To study the interactions between motor domains and tubulin, three-dimensional density maps have been calculated from EM images of intact microtubules or opened-out tubulin sheets decorated with bacterially expressed single-headed and double-headed Kinesin-1, and Ncd constructs. In our work, we have used natural microtubules with 16 protofilaments. Others have used tubulin sheets or 10-15-protofilament microtubules reassembled from purified brain tubulin. In all cases, the motor domains bind to the protofilaments at intervals of 8 nm, the axial spacing of the tubulin dimer.
Opened-out tubulin sheets decorated with Kinesin-1 or Ncd motor domains and then negatively stained have bands of dark, light and intermediate density. It is possible to relate the orientation of the pattern to the plus and minus ends of microtubules by looking at brain tubulin sheets growing from the ends of microtubules seeded by flagellar axonemes or by centrosomes isolated from tissue culture cells. Tubulin sheets decorated with Kinesin-1 or Ncd show the same polarity. Furthermore, images of tubulin sheet ends have shown that both motors bind in the same position relative to these ends and thus to identical sites on tubulin dimers. Thus, it is possible to discount the idea that Kinesin-1 and Ncd move in opposite directions by binding to tubulin in opposite orientations or to equivalent sites on different monomers of the tubulin heterodimer. 3-D maps of motor-tubulin complexes have also shown very little structural difference between Kinesin-1 or Ncd motor domains or the way in which single heads attach to tubulin.
Hoenger et al. have reported significant rearrangements of the density in the microtubule, especially within the beta-tubulin subunit, as a result of motor binding but we found only small changes. Both groups agree that the tubulin lattice parameters are unchanged by motor binding. This is consistent with a report that even glutaraldehyde-fixed microtubules can support Kinesin-1 driven motility.
We have also investigated the structure of single-headed Kinesin-1 bound to tubulin under different nucleotide conditions; that is, in the absence of nucleotides or in the presence of AMP.PNP (a non-hydrolyzable ATP analogue), when the motor domains bind strongly to microtubules, or in the presence of ADP, when they bind weakly. When the stain patterns on Kinesin-1 decorated sheets were studied, no shift in the positions of Kinesin-1 heads relative to the tubulin dimers was detected between any of these stationary states. 3-D maps from negatively stained images of Kinesin-1-decorated microtubules confirmed that the relationship between bound heads and tubulin was essentially unchanged but there appeared to be a structural change in the angle of the most distal part of the Kinesin-1 motor domain. This part was perpendicular to the microtubule axis in the presence of ADP, but pointed towards the plus end in the absence of nucleotides or in the presence of AMP-PNP. This result implies that part of a Kinesin-1 head may tilt towards the microtubule plus end when ADP is released and is consistent with a model in which structural changes in the motor domain result in directional movement.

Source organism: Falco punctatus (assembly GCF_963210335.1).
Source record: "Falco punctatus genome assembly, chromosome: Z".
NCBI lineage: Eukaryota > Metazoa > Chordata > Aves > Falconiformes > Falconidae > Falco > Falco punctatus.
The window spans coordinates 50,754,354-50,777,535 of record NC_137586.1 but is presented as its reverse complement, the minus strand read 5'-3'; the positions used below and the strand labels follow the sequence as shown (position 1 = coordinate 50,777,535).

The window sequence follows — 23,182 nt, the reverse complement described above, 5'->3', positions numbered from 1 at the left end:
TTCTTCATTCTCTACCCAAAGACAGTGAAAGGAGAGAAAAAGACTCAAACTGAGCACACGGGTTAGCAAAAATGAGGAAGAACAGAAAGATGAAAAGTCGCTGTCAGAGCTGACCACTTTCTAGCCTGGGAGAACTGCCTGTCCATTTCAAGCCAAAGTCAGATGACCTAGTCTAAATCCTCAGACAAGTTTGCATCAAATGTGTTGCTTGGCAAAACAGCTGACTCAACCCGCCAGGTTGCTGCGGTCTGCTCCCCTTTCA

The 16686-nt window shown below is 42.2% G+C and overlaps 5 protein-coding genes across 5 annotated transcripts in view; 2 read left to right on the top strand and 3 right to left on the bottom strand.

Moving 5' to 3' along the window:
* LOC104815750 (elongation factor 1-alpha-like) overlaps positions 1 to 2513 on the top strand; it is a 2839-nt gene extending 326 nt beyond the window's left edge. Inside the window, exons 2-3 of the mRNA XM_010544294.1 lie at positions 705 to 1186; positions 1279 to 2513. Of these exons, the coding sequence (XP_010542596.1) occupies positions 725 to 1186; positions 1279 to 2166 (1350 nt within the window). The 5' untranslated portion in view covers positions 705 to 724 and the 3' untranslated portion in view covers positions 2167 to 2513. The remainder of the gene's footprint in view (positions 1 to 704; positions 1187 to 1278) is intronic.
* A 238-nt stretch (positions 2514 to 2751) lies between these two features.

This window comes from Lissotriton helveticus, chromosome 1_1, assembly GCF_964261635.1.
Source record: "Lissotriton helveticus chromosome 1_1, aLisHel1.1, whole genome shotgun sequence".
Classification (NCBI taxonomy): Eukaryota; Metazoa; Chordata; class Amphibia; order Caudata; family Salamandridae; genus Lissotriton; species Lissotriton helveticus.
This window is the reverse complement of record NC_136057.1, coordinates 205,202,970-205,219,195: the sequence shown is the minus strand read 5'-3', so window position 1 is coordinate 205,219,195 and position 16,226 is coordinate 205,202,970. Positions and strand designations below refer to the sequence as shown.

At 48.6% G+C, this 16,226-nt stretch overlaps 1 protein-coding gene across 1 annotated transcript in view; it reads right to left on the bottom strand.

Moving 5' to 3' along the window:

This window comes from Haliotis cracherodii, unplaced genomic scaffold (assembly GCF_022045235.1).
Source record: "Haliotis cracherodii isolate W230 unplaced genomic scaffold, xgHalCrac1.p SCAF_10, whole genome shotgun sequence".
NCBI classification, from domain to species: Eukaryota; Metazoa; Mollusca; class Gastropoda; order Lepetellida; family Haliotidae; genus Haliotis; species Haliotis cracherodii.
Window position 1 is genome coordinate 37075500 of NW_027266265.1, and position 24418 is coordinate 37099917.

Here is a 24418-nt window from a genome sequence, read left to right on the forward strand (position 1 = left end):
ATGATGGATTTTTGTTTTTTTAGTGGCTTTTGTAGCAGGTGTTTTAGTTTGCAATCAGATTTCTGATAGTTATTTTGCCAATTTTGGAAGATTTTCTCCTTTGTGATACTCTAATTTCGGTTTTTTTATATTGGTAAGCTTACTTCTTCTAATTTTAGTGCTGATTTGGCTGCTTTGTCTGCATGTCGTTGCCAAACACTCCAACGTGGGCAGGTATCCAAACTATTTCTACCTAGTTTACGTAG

3-D maps from cryo-EM images showed that, in the presence of AMP-PNP and under saturating binding conditions, both double-headed motors bind to microtubules via one head, with the second heads apparently tethered in fairly fixed positions. The attached heads of Kinesin-1 and Ncd dimers are very similar to single Kinesin-1 heads and bind to tubulin in the same way. In both cases, the tethered heads appear to be connected to the top right region of the first heads when the plus end of the microtubule is oriented upwards. The unattached second heads seem to emanate from slightly different points on the first heads and tilt in different directions (see Figure 1); this is consistent with pairs of Kinesin-1 motor domains being associated at their C-termini while Ncd motors are joined at their N-termini. Since the tethered head of Kinesin-1 is oriented so that it could more easily reach the next site in the plus direction on the same protofilament and the second Ncd head points towards the next site in the minus direction, this structural difference is likely to facilitate their opposite directions of movement.
Contributed by Keiko Hirose, Linda Amos & Rob Cross
View more images of motor-decorated microtubules (Rob Cross Motors Page)
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Created 21 January 1997 12:00 GMT
Modified 14 July 2006 18:40 GMT